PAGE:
Tell us something that’s true that almost nobody agrees with you on.

Your hobbies are important and worth investing time in. It isn’t “extra”, it is central to cultivating health and creativity in your everyday. By carving out time for creative or physical pursuits, you create space in your brain for thinking about all aspects of life in a new way. Pick up that paintbrush, go for that run — whatever gives you life. It will have ripple effects throughout your life.

As an entrepreneur, what is the one thing you do over and over and recommend everyone else do?

I take creative breaks quite frequently. I step away from the computer to make something — sew a garment (even just an early, early sample), draw a picture, make some food. Every creative task is a chance to stretch my brain and organize my thoughts. Even if it isn’t something I’m particularly “good” at, doing something creative helps me feel inspired and challenged in the best ways.

What is one strategy that has helped you grow your business?

I did a crowdfunding campaign through iFundWomen. Unlike other crowdfunding platforms, they offer coaching and a community of entrepreneurs to help you develop and grow your campaign. I highly recommend working with them to help with early fundraising for your idea.

What is one failure you had as an entrepreneur, and how did you overcome it?

With my first production order, we had a significant delay in one of the fabrics we needed. At first I was really disappointed that we’d have at least a four week delay getting the fabric. I worked with the fabric mill to find the needed quantity in stock for one of their own manufacturers and was able to get the fabric sent without the delay.

What is one business idea that you’re willing to give away to our readers?

I’d love to see a fulfillment company that specializes in environmentally-friendly packing practices (for example, one that offers an alternative to poly bags for storing and shipping clothing in) and works with startups and small businesses. If you do this already, give me a call.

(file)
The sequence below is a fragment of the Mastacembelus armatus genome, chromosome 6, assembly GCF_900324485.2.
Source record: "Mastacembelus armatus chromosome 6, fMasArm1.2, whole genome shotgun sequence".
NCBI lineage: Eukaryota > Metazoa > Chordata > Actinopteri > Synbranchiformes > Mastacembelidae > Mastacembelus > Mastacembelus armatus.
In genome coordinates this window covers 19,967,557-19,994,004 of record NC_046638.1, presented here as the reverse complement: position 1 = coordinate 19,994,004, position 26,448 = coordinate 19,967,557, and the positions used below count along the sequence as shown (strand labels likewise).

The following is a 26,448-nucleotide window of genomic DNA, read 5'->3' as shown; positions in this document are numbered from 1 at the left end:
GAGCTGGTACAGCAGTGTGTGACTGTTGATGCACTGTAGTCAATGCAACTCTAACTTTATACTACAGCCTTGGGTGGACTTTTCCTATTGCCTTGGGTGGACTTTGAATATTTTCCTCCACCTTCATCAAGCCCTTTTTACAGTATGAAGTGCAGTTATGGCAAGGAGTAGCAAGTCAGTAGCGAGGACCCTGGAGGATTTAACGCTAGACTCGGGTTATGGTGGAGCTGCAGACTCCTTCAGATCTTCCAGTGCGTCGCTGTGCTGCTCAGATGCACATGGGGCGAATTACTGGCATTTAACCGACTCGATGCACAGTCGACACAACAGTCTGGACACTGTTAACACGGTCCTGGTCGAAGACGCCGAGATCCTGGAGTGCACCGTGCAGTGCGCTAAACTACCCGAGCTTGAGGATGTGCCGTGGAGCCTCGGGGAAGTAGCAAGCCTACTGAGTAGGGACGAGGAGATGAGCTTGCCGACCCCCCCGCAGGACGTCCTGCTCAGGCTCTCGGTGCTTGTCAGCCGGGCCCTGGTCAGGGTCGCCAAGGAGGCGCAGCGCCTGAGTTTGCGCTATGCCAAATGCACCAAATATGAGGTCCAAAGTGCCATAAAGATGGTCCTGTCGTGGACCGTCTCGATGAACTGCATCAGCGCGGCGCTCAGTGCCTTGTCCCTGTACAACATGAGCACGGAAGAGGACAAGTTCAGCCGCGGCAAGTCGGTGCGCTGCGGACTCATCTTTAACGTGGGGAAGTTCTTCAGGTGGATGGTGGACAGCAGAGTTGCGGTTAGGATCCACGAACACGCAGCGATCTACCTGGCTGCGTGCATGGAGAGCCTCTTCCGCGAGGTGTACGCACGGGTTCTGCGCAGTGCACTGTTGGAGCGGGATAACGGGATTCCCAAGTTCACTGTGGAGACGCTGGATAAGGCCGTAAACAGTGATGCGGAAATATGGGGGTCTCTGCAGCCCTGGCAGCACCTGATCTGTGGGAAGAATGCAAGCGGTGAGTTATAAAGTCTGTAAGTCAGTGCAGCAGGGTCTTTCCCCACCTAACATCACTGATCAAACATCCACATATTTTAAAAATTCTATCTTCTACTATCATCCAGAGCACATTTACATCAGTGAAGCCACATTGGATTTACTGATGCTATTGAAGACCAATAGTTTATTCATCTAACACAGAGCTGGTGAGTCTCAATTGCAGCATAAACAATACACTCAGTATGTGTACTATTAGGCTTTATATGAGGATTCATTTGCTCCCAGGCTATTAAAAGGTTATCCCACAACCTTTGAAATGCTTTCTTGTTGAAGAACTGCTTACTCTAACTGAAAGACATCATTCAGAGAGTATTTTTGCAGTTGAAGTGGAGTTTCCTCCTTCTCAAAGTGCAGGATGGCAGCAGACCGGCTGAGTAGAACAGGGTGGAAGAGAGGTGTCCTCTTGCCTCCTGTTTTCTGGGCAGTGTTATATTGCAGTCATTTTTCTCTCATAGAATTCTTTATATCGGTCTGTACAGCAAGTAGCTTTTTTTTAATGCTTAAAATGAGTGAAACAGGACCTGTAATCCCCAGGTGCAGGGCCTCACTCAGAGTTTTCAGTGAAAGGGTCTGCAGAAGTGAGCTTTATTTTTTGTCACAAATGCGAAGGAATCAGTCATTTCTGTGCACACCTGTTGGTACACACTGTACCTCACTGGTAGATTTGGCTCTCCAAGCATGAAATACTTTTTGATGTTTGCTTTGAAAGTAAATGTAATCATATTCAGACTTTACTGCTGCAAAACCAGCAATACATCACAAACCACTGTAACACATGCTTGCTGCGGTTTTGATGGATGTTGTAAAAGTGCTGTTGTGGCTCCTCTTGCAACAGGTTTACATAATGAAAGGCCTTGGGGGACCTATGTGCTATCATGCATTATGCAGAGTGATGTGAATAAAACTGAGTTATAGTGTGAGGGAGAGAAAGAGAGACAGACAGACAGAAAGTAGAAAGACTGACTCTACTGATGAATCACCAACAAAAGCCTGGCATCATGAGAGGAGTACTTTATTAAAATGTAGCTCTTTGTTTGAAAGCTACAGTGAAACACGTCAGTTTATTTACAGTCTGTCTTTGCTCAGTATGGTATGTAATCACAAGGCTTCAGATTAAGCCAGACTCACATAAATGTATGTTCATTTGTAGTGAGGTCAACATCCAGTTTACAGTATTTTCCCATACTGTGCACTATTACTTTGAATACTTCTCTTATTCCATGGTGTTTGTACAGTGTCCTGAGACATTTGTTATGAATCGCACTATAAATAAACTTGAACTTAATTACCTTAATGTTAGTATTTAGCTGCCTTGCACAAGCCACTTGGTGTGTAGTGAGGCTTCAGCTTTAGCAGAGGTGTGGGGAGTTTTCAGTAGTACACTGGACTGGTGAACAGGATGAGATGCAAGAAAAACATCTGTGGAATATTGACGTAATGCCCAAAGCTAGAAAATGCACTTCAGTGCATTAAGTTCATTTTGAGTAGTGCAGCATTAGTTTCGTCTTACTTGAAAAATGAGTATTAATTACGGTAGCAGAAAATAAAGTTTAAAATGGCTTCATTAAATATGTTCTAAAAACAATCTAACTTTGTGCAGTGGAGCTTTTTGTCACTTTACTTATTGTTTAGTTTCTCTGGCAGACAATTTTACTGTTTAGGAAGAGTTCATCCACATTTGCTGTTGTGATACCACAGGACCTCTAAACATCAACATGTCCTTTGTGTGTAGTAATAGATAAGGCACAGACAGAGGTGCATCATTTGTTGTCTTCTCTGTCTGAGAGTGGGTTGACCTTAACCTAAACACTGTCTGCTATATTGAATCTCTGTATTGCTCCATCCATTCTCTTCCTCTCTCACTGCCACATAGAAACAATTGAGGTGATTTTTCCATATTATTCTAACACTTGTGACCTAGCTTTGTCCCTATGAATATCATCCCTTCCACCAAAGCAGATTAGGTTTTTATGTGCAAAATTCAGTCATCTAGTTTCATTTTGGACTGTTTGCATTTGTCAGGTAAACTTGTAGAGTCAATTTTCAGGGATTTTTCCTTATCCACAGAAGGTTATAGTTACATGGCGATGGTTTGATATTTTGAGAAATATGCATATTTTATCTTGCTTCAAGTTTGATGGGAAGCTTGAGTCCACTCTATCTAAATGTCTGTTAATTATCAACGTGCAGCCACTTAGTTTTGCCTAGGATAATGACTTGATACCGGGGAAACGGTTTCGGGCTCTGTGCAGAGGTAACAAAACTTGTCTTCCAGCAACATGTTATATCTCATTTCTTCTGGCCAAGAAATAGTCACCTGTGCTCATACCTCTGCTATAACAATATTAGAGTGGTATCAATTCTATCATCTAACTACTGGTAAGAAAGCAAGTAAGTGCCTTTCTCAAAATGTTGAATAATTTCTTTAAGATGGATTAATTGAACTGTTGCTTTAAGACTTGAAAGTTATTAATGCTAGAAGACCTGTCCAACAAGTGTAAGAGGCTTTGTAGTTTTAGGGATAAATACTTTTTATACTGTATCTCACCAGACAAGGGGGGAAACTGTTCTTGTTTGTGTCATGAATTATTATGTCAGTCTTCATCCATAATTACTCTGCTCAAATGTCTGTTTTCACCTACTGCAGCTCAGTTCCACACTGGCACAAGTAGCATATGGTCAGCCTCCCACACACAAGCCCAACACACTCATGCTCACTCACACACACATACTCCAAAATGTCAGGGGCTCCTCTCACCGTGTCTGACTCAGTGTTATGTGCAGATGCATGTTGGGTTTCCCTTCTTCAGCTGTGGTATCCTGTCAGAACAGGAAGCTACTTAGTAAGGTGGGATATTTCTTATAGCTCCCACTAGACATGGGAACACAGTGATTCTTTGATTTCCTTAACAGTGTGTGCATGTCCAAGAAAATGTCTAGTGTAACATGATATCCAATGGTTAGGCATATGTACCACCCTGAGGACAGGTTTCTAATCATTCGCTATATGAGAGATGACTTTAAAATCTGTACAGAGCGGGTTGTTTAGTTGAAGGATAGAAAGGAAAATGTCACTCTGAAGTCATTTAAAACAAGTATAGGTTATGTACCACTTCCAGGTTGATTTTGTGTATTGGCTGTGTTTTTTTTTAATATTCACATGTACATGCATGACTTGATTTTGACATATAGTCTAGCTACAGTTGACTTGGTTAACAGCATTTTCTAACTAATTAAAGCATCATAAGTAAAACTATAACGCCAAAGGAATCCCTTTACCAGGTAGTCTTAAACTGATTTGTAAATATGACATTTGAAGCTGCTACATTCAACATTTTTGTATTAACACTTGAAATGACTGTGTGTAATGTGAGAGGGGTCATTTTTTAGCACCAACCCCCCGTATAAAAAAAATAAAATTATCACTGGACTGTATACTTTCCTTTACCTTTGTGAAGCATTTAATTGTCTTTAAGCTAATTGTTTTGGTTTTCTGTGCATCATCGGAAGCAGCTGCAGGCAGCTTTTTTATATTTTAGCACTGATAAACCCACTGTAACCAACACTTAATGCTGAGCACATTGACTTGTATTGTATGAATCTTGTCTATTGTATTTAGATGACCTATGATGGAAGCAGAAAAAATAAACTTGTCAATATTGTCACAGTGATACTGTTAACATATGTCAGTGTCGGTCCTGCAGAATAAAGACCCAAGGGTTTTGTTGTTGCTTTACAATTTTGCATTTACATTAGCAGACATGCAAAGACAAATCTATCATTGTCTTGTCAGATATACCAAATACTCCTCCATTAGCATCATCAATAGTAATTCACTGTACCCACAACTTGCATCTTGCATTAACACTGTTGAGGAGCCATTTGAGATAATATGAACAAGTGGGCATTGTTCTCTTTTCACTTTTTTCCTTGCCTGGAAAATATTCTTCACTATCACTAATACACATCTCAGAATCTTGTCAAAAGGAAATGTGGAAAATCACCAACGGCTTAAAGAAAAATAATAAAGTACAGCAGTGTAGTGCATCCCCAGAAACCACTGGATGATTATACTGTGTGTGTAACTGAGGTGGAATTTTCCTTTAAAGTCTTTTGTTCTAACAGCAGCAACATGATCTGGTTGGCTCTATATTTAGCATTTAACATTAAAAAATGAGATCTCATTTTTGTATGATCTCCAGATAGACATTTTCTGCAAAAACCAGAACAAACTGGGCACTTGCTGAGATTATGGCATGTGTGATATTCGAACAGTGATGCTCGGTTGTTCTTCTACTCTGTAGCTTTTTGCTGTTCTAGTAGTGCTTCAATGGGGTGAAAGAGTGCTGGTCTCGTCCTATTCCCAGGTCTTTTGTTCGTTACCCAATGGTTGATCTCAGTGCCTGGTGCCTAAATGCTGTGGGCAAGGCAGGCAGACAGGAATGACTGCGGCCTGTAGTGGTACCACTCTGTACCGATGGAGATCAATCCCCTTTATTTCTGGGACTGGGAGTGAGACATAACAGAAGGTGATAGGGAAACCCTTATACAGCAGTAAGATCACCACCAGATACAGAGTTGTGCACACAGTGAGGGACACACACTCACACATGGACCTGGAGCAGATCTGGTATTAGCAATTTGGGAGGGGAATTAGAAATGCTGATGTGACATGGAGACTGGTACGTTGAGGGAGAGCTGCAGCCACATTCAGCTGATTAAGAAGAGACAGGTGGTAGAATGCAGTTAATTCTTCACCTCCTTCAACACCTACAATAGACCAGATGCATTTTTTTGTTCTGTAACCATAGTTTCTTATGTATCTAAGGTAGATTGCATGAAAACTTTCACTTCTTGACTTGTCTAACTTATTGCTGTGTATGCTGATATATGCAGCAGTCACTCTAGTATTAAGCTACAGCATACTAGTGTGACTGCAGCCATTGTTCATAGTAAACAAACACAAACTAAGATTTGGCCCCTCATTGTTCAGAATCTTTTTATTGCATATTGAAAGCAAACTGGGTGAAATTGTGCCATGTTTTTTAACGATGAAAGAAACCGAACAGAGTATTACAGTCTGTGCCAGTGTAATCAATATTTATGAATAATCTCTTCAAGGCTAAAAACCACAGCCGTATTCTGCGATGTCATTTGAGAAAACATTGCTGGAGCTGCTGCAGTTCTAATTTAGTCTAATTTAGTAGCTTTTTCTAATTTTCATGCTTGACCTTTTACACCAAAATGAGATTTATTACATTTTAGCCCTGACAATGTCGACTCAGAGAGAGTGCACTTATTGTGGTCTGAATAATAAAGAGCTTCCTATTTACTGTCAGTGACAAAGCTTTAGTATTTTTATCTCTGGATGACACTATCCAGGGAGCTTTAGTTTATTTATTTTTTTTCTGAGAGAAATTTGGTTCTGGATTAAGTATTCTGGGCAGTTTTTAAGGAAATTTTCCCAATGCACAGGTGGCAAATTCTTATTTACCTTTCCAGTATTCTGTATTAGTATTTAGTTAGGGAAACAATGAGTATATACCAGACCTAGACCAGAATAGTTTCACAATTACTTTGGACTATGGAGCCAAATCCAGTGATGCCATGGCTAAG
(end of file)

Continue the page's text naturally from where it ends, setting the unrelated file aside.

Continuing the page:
What is the best $100 you recently spent? What and why?

We bought a Patagonia jacket for our older son. I love purchasing from brands that I respect and that have a keen sense of how to run a business in a way that’s better for the environment.

What is one piece of software or a web service that helps you be productive?

I use Later to plan out my social media content. Social media is really important to brand awareness, but it is also a huge time-suck. So I try to plan out my content and have it auto-post. I still go on to the networks to engage with my followers, but this way my time on the platforms is really just focused on engagement.

What is the one book that you recommend our community should read and why?

Playing Big by Tara Mohr. I recommend this book to everyone, but particularly to women. It helps you move beyond whatever fear is holding you back and live to your fullest potential. It is truly life-changing.

What is your favorite quote?

“Reusing something instead of immediately discarding it, when done for the right reasons, can be an act of love which expresses our own dignity.”
— Yvon Chouinard

This quote speaks to our effort to repair and reuse Jackalo garments. When you design a product for quality and long-life, you create something that is worth reusing and repairing — both acts of love that imbue a garment with something special.

Key Learnings:

  • Always make time for creative pursuits, even if you aren’t “good” at them. They’ll expand your mind and organize your thinking.
  • As Millennials become parents, we will see the growth of the “Conscious Parent” — parents who think about where their children’s products come from and the impact they have.
  • There’s value in reusing and repairing what you have. It’s an act of love.
  • Always ask how you can do your work in a more environmentally-friendly way. Even small changes have an impact and pave the path for bigger changes along the way.